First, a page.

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Larry Nassar Silenced by the Power and Testimonies of Olympic Gymnasts

20 of 98 Olympic gymnasts confronted gymnastics team doctor Larry Nassar at his sentencing on January 16th. Judge Rosemarie Aquilina dismissed a letter Nassar wrote, which stated he didn’t have strong mental health and, therefore, could not listen to victims’ testimonies.


“Spending four or five days listening to them is minor, considering the hours of pleasure you’ve had at their expense, ruining their lives,” said Aquilina.

Nassar abused Kyle Stephens since she was six years old, but Stephens parents didn’t believe her when she confided in them at 12 years old.

“You convinced my parents I was a liar,” said Stephens.

Former athletes weren’t the only ones who testified – Donna Markham, Chelsea Markham’s mother, sobbed when she shared how her daughter dealt with depression due to Nassar’s choices, which eventually caused her to commit suicide.

“Every day I miss her and it all started with him,” she said. “It all started with him.”

Nassar pleaded guilty to sexually assaulting seven girls. He faces over 60 allegations related to sexual assault claims and most likely started abusing girls in 1994, according to a timeline from IndyStar. He originally pled not guilty to three counts of first-degree sexual conduct with a person under the age of 13 and was freed on a $1M bond. Nassar later pleaded guilty to child pornography and was convicted.

Simone Biles posted a letter on Twitter, which explained how she fears returning to the same training facility the abuse occurred at for the 2020 Olympic Games in Tokyo.

“I love this sport too much and have never been a quitter,” Biles said. “I won’t let this one man, and the others than enabled him, to steal my love and joy.”

USA Gymnastics released a series of statements regarding Nassar’s trial and the surface of these testimonies. McKayla Maroney testified at the hearing, but the organization said it will not seek money from Maroney for her statements, even though it reached a financial settlement with Maroney in 2016 that prevented her from publicly speaking about the issue.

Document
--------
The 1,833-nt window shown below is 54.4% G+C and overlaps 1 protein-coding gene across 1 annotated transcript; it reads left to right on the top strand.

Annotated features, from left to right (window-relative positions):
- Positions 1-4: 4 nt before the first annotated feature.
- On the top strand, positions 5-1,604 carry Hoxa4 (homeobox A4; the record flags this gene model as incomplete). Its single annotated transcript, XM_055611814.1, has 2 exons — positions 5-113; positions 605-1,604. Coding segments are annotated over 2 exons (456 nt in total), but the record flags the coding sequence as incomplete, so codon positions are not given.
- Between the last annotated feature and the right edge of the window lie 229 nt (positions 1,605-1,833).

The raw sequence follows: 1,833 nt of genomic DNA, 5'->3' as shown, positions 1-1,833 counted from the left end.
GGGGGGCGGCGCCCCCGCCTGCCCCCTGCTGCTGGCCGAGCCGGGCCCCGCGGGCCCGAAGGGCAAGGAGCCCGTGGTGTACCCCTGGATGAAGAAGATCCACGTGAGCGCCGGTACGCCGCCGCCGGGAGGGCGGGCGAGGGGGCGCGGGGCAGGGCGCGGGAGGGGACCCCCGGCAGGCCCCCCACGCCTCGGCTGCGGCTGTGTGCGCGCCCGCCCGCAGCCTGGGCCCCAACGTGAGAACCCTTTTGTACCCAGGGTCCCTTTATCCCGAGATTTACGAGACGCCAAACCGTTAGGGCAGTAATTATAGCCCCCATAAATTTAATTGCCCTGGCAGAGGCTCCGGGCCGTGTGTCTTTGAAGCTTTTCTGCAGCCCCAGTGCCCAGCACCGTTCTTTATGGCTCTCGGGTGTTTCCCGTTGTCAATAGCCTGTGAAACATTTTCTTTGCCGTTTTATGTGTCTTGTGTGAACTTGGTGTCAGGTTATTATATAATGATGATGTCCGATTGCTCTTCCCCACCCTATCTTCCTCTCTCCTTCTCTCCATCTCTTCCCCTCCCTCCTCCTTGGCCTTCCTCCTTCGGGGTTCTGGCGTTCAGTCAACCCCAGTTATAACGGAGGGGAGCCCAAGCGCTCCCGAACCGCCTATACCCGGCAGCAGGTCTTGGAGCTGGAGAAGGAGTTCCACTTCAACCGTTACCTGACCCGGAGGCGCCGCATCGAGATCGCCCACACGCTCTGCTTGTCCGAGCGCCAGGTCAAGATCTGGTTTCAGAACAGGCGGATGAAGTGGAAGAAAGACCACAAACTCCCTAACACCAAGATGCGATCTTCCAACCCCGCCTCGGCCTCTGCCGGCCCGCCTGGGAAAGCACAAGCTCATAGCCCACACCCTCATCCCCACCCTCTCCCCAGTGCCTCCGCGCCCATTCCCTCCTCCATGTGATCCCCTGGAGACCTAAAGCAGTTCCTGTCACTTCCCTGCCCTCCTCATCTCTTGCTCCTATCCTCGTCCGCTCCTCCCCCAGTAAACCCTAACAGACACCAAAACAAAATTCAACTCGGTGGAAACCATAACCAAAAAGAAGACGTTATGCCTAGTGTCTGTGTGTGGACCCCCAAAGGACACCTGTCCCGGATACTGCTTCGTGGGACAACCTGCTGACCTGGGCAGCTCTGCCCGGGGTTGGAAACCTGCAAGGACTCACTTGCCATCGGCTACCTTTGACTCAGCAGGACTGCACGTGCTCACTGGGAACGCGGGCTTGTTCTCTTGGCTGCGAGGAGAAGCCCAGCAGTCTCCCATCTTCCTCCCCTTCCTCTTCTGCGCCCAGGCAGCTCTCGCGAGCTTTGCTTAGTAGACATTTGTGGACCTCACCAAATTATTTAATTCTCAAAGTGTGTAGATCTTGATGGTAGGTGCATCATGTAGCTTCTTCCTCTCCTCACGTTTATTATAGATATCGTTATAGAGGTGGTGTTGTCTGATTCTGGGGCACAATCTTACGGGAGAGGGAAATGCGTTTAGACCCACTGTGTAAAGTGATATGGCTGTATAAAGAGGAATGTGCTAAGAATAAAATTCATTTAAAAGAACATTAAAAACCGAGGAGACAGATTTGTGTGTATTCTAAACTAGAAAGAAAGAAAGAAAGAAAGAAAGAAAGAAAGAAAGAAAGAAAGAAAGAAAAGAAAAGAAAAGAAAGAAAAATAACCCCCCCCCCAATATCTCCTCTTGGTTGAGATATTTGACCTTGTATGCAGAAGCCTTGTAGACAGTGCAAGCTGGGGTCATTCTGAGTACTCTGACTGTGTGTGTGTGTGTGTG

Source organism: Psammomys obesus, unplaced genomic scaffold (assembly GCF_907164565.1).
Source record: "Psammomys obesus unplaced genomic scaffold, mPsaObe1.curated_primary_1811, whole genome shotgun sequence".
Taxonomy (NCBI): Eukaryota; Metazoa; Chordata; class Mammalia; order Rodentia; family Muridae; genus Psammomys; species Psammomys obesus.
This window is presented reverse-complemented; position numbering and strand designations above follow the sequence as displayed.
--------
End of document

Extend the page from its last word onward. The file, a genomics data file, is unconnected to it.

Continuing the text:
Gymnast Aly Raisman has not ruled out competing in the 2020 Olympics but openly attacked USA Gymnastics on Twitter, accusing the organization of victim-shaming and claiming the organization enabled Nassar, according to CNN. However, USA Gymnastics claims the FBI kept the issue confidential due to an FBI directive which prohibited them from interfering with the investigation.

USA Gymnastics CEO Kerry Perry attended the proceedings in hope of hearing from victims. The organization supports athletes and disapproves of Nassar’s actions. Perry explained how these stories impacted her and will shape her future decisions as a leader.

“Their powerful voices leave an indelible imprint on me and will impact my decisions as president and CEO everyday,” said Perry. “I am profoundly saddened that a single woman was hurt.”

An official statement says Perry recently met with Congresswoman Susan W. Brooks, who shared her vision for USA Gymnastics, including a culture of empowerment and several athlete initiatives: a Listening Forum for grassroots outreach; interaction with clubs, athletes and parents; the Athlete Task Force for sharing ideas and perspectives; a simplified reporting mechanism for abuse; and an athlete assistance fund in the near future.

USA Gymnastics released a new SafeSport policy in June 2017, which increased categories of misconduct from two to six and created stricter safety policies.

Numerous women have testified against Nassar within the last couple of years and USA Gymnastics has heard their voices. The organization continues developing new safety strategies, and gymnasts competing in the 2020 games will continue the sport.

Featured Image by Disney ABC Television Group on Flickr

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